This is a continuation of my previous blogs in which I present my translations of the AfroCuban poet Georgina Herrera. I find her an amazing poet whose economy of language and simple words belies the deep and complex essence of her feelings and poetry. She balances a righteous anger with a hope for wholeness, with regard to both self and community. Her early life was one of deprivation and sadness. But her talent for writing defined her adult years. All the translations are done by me, with the original copyright belonging to Georgina Herrera, who has kindly given me permission to translate them. Wikipedia says:

Aged 20, Herrera moved to Havana in 1956, and worked as a domestic; it was in the homes of her wealthy employers that she met writers, who encouraged her to publish. Early in the Cuban Revolution she became involved with the “Novación Literaria” movement, and began working as a scriptwriter at the Cuban Institute for Radio and Television. …Her first poetry collection, G.H. appeared in 1962, since when she has published several books, characteristically using themes that centre on gender, Afro-Cuban history, and the African legacy: Gentes y cosas (1974), Granos de sol y luna (1974), Grande es el tiempo (1989), Gustadas sensaciones (1996), Gritos (2004), África (2006), and Gatos y liebres or Libro de las conciliaciones (2010). Although best known as a poet, Herrera has also worked as a scriptwriter for radio, television and film. With Daisy Rubiera she has co-authored a memoir entitled Golpeando la memoria: Testimonio de una poeta cubana afrodescendiente (Ediciones Unión, 2005).


(Viendo una cabeza terracota de mil años, excavada en Ifé)

¿Dice alguien que no es
mi rostro este que veo?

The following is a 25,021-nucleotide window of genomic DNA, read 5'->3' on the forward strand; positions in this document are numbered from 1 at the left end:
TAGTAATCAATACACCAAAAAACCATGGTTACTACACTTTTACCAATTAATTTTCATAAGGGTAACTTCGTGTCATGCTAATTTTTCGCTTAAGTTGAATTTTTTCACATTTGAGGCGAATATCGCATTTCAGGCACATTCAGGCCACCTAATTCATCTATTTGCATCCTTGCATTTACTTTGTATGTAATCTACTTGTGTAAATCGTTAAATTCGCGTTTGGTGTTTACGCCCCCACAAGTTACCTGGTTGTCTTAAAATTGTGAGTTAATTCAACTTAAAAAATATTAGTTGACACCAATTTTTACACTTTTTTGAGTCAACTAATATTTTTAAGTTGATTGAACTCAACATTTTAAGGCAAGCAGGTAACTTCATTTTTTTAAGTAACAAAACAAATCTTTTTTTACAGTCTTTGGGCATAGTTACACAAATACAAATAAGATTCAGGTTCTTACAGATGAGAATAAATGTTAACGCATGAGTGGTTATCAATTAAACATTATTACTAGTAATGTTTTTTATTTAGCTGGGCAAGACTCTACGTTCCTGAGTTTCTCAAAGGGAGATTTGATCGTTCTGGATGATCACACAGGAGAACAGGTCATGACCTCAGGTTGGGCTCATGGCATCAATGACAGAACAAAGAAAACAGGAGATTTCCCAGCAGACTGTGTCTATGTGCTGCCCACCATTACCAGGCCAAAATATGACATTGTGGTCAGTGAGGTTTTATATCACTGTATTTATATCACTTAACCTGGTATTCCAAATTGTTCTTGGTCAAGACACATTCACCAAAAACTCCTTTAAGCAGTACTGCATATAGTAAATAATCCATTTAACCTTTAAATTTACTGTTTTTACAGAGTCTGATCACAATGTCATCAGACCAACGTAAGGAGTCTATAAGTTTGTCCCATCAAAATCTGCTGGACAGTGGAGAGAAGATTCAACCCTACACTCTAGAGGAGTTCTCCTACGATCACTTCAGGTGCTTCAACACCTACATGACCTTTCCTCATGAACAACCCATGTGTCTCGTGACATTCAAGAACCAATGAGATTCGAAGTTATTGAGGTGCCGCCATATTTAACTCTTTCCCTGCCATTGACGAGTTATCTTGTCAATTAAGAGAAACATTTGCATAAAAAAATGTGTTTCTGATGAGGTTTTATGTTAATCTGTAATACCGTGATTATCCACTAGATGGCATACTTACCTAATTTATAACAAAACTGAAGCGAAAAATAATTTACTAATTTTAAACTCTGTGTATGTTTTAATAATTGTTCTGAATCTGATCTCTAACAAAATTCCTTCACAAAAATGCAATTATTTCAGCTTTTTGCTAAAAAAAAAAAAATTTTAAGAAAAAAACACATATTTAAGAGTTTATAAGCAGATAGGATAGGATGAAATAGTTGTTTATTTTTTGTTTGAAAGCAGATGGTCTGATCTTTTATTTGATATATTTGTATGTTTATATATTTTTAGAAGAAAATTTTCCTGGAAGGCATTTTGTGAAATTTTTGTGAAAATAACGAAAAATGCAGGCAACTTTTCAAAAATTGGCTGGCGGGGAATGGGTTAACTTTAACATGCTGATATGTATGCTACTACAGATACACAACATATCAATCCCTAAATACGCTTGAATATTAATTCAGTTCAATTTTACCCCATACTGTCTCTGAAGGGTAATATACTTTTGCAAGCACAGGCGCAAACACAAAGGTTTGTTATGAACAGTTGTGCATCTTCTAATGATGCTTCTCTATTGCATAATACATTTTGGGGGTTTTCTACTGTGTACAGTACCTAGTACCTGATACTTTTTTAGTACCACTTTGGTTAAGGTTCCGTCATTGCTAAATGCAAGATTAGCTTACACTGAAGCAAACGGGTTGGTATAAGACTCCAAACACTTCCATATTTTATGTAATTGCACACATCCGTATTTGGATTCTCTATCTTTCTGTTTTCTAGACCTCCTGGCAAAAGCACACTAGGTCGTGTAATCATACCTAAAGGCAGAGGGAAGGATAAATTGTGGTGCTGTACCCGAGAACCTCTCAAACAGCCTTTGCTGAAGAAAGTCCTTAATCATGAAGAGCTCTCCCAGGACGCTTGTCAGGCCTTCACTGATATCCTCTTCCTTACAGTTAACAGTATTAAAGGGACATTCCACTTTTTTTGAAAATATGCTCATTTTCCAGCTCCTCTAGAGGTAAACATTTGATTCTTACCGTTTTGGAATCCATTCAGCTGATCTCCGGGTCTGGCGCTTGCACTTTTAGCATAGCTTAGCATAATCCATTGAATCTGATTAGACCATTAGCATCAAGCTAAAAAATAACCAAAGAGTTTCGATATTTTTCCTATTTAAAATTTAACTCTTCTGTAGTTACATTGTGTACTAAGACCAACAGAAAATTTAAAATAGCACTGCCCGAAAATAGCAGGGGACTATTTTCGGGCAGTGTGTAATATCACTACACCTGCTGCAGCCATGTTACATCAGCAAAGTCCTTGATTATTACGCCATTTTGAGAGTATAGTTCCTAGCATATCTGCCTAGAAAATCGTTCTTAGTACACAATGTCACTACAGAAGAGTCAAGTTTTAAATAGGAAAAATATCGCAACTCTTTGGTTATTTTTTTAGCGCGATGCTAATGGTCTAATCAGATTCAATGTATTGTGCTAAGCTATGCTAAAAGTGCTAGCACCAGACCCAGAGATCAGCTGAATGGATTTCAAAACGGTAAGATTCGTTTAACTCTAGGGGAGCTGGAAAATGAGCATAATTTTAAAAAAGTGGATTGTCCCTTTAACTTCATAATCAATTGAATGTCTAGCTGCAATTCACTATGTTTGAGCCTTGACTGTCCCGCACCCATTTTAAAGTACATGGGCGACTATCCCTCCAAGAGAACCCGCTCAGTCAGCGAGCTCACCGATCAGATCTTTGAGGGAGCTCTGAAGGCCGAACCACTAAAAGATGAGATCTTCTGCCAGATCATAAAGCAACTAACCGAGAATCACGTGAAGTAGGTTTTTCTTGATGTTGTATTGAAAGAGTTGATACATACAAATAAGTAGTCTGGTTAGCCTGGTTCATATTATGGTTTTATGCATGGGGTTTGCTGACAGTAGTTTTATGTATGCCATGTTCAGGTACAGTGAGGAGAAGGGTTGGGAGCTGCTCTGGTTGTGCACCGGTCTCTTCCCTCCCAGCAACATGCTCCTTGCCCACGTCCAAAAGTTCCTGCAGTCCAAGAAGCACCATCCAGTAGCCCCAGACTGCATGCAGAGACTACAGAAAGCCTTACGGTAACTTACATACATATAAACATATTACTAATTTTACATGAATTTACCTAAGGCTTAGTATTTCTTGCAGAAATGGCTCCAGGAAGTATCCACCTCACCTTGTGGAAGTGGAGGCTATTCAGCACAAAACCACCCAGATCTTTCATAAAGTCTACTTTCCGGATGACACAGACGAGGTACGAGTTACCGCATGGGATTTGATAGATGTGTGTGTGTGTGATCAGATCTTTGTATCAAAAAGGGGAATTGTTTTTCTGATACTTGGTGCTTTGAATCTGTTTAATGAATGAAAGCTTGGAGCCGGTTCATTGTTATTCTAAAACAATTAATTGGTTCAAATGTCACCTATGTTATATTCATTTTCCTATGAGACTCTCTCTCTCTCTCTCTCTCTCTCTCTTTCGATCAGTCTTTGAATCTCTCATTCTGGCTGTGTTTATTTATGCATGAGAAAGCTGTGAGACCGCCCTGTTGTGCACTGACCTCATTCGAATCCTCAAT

¿Que no soy yo, ante el espejo
más limpio reconociéndome?
O…. ¿es que vuelvo a nacer?
Esta que miro
soy yo, mil años antes o más,
reclamo ese derecho.
Mi mano va
desde ese rostro al mío
que es uno solo y de las dos,
asciende, palpa
el mentón purísimo,
la espaciosa boca. Sí,
con mucho espacio, así que un solo beso
de ella basta
para pedir la bendición al viento,
la tierra, el fuego y la llovizna.
Ahora toca mi mano la nariz.
De un lado a otro va sobre ese rostro
de las dos. Esa nariz… mi dios; en la pradera
para mí sola, esa que llaman Universo,
en la que ando a mi albedrío,
atrapa olores.
Olor a fuego, a tempestad,
a tierra y agua juntos,
olor de amor, de vida inacabable
entra por ella; es
el total alimento de mi sangre.
Mi mano, al fin, a lo más alto
de ambos rostros llega:
los pómulos, la frente, baja
un poco nada más hasta los ojos
que yo miro y me ven.
Ojos tremendos
en los que apaga y aviva sus fuegos la tristeza.
Soy yo. Espejo o renacida.

de Gatos y liebres o libro de las conciliaciones, Ediciones Unión, La Habana
(1978, 1989, 1996, 2006, 2007)

First Time Before a Mirror

(on seeing a terracotta head, excavated in Ife)

Can anyone say that this 

is not my face I see?

That it is not I before the mirror

more clearly recognizing myself?

Or… is it that I have been born again?

She that I see

Is I, a thousand years before or later,

I reclaim this right.

My hand goes

from that face to mine

which is one, alone and then, to two

it travels up, touches 

the purest forehead,

the spacious mouth. Yes,

with much space, so much that only one kiss

of hers

is enough to ask blessings of the wind,

the earth, the fire, and the drizzle.

Now I touch my hand to my nose.

From one side to another over this face

of the two of us. This nose…my god; on that prairie

 of mine alone, that they call Universe,

where I wander at my whim,

trapping smells.

Scent of fire, of storm

of soil and water together,

scent of love, of endless life

enters my nose; it

is the total nourishment of my blood. 

My hand finally, touches the peaks of 

both faces:

cheeks, forehead, lowers a bit just to the eyes

that I see and that see me.

Tremendous eyes

in which sadness, puts out and revives, fires. 

I am. Mirror or reborn.